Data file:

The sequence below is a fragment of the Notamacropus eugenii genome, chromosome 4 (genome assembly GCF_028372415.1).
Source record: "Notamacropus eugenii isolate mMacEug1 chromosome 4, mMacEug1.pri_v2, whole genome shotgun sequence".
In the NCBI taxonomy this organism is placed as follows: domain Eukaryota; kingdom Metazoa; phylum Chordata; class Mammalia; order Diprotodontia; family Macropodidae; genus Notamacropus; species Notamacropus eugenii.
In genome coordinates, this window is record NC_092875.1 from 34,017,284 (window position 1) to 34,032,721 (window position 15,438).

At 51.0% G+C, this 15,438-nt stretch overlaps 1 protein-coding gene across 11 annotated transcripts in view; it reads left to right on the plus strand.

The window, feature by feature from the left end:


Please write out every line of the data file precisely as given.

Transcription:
The sequence below is a fragment of the Notamacropus eugenii genome, chromosome 4 (genome assembly GCF_028372415.1).
Source record: "Notamacropus eugenii isolate mMacEug1 chromosome 4, mMacEug1.pri_v2, whole genome shotgun sequence".
In the NCBI taxonomy this organism is placed as follows: domain Eukaryota; kingdom Metazoa; phylum Chordata; class Mammalia; order Diprotodontia; family Macropodidae; genus Notamacropus; species Notamacropus eugenii.
In genome coordinates, this window is record NC_092875.1 from 34,017,284 (window position 1) to 34,032,721 (window position 15,438).

At 51.0% G+C, this 15,438-nt stretch overlaps 1 protein-coding gene across 11 annotated transcripts in view; it reads left to right on the plus strand.

The window, feature by feature from the left end: